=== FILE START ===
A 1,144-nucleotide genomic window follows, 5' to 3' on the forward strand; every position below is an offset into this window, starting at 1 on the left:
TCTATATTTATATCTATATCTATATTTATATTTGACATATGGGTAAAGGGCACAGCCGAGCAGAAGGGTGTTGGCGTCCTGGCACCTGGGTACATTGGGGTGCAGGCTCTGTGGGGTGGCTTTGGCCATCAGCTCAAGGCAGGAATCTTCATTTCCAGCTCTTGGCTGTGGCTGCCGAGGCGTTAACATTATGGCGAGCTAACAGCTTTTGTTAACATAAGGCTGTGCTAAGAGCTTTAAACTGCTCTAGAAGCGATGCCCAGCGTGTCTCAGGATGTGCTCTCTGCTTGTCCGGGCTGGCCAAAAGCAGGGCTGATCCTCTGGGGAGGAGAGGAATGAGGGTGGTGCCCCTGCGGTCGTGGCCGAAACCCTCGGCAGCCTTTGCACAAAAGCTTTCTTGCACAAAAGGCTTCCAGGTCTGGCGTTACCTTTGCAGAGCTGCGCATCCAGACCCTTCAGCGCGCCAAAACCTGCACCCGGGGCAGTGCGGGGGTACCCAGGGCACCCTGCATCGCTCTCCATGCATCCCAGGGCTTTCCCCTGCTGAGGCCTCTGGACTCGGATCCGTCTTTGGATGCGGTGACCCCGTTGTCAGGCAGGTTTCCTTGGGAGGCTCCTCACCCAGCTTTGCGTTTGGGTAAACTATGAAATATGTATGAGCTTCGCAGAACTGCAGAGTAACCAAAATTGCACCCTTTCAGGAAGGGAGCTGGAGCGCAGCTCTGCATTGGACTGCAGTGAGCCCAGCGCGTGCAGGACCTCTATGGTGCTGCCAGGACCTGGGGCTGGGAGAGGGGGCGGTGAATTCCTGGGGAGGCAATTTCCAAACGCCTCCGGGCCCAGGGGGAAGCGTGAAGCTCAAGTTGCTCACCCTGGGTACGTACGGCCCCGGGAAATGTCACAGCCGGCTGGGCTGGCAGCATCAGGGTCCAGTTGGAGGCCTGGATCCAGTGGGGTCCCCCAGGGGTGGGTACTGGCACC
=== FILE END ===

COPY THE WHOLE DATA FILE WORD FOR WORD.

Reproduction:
A 1,144-nucleotide genomic window follows, 5' to 3' on the forward strand; every position below is an offset into this window, starting at 1 on the left:
TCTATATTTATATCTATATCTATATTTATATTTGACATATGGGTAAAGGGCACAGCCGAGCAGAAGGGTGTTGGCGTCCTGGCACCTGGGTACATTGGGGTGCAGGCTCTGTGGGGTGGCTTTGGCCATCAGCTCAAGGCAGGAATCTTCATTTCCAGCTCTTGGCTGTGGCTGCCGAGGCGTTAACATTATGGCGAGCTAACAGCTTTTGTTAACATAAGGCTGTGCTAAGAGCTTTAAACTGCTCTAGAAGCGATGCCCAGCGTGTCTCAGGATGTGCTCTCTGCTTGTCCGGGCTGGCCAAAAGCAGGGCTGATCCTCTGGGGAGGAGAGGAATGAGGGTGGTGCCCCTGCGGTCGTGGCCGAAACCCTCGGCAGCCTTTGCACAAAAGCTTTCTTGCACAAAAGGCTTCCAGGTCTGGCGTTACCTTTGCAGAGCTGCGCATCCAGACCCTTCAGCGCGCCAAAACCTGCACCCGGGGCAGTGCGGGGGTACCCAGGGCACCCTGCATCGCTCTCCATGCATCCCAGGGCTTTCCCCTGCTGAGGCCTCTGGACTCGGATCCGTCTTTGGATGCGGTGACCCCGTTGTCAGGCAGGTTTCCTTGGGAGGCTCCTCACCCAGCTTTGCGTTTGGGTAAACTATGAAATATGTATGAGCTTCGCAGAACTGCAGAGTAACCAAAATTGCACCCTTTCAGGAAGGGAGCTGGAGCGCAGCTCTGCATTGGACTGCAGTGAGCCCAGCGCGTGCAGGACCTCTATGGTGCTGCCAGGACCTGGGGCTGGGAGAGGGGGCGGTGAATTCCTGGGGAGGCAATTTCCAAACGCCTCCGGGCCCAGGGGGAAGCGTGAAGCTCAAGTTGCTCACCCTGGGTACGTACGGCCCCGGGAAATGTCACAGCCGGCTGGGCTGGCAGCATCAGGGTCCAGTTGGAGGCCTGGATCCAGTGGGGTCCCCCAGGGGTGGGTACTGGCACC